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Genomic orientation

The 'genomic orientation' concept is a set of concepts that define the orientation of genomic instances (chromosome, locus and gene).

There are three concepts of 'genomic orientation', when each genomic instance is considered by itself, respectively:

The concept of orientation for genomic instances allows to characterize the orientation of:

two genomic instances relative to each other:

For a cluster outside the main locus (orphons), the genomic orientation of the cluster is only given on a chromosome, the orientation in a locus being irrelevant.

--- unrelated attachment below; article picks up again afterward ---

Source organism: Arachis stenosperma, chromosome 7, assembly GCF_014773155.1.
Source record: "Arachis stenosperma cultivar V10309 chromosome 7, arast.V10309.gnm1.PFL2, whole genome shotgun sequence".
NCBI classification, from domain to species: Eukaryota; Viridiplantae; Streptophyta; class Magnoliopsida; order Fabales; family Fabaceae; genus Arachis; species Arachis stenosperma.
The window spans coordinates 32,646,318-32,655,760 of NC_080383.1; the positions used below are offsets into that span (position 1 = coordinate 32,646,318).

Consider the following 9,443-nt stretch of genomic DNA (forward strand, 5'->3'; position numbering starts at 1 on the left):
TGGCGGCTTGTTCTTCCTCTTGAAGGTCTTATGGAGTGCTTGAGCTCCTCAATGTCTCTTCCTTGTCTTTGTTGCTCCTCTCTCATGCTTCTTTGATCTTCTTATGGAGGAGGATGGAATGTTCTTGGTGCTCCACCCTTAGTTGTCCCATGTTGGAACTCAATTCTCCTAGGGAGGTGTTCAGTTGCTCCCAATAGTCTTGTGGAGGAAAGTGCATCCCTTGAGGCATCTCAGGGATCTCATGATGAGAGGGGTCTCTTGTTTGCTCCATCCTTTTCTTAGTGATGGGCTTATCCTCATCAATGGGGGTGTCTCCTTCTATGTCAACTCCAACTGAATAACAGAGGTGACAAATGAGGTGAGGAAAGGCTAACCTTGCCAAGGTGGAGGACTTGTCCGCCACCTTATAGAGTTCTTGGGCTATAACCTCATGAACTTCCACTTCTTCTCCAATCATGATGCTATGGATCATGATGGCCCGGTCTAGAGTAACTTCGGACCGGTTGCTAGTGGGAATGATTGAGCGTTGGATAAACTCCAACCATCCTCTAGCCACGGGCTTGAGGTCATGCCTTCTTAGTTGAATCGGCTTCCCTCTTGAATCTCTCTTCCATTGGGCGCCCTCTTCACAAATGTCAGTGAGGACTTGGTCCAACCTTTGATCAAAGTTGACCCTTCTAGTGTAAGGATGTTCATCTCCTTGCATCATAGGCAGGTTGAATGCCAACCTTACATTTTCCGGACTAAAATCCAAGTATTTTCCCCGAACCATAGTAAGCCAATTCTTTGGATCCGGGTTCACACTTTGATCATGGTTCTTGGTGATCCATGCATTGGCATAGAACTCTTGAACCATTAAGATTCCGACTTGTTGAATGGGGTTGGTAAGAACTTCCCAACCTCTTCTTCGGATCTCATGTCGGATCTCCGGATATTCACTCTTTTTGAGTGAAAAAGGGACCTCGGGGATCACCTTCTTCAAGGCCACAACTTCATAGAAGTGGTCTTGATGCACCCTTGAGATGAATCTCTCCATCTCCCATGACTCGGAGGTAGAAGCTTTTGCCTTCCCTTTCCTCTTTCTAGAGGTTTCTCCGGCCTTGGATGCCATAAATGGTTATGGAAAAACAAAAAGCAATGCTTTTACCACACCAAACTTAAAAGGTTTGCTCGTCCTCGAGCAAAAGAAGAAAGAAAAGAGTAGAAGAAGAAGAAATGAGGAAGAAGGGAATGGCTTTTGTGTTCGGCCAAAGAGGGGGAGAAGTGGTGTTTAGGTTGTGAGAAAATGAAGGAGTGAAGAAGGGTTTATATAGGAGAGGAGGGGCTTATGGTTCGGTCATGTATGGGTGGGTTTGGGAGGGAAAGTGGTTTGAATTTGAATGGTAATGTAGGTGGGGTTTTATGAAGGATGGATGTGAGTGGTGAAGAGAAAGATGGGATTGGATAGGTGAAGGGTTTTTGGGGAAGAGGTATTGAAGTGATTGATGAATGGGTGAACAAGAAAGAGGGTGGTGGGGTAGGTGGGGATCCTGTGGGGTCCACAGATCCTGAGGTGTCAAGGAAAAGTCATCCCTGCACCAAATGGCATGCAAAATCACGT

clone sequence (experimental data) or a contig relative to genomic instances:

A clone sequence results from experimental data and, theoretically, both DNA strands can be sequenced. By convention, the sequence of a DNA strand is given from 5' to 3'. It can correspond, depending on the sequenced DNA strand, to either the FWD or REV orientation on a chromosome, or to either the direct or opposite orientation on a locus.

The 'genomic orientation' concept is part of the 'ORIENTATION' axiom of IMGT-ONTOLOGY [1].

[1] Giudicelli, V. and Lefranc, M.-P., Bioinformatics, 15, 1047-1054 (1999) PMID: 10745995, LIGM:221 pdf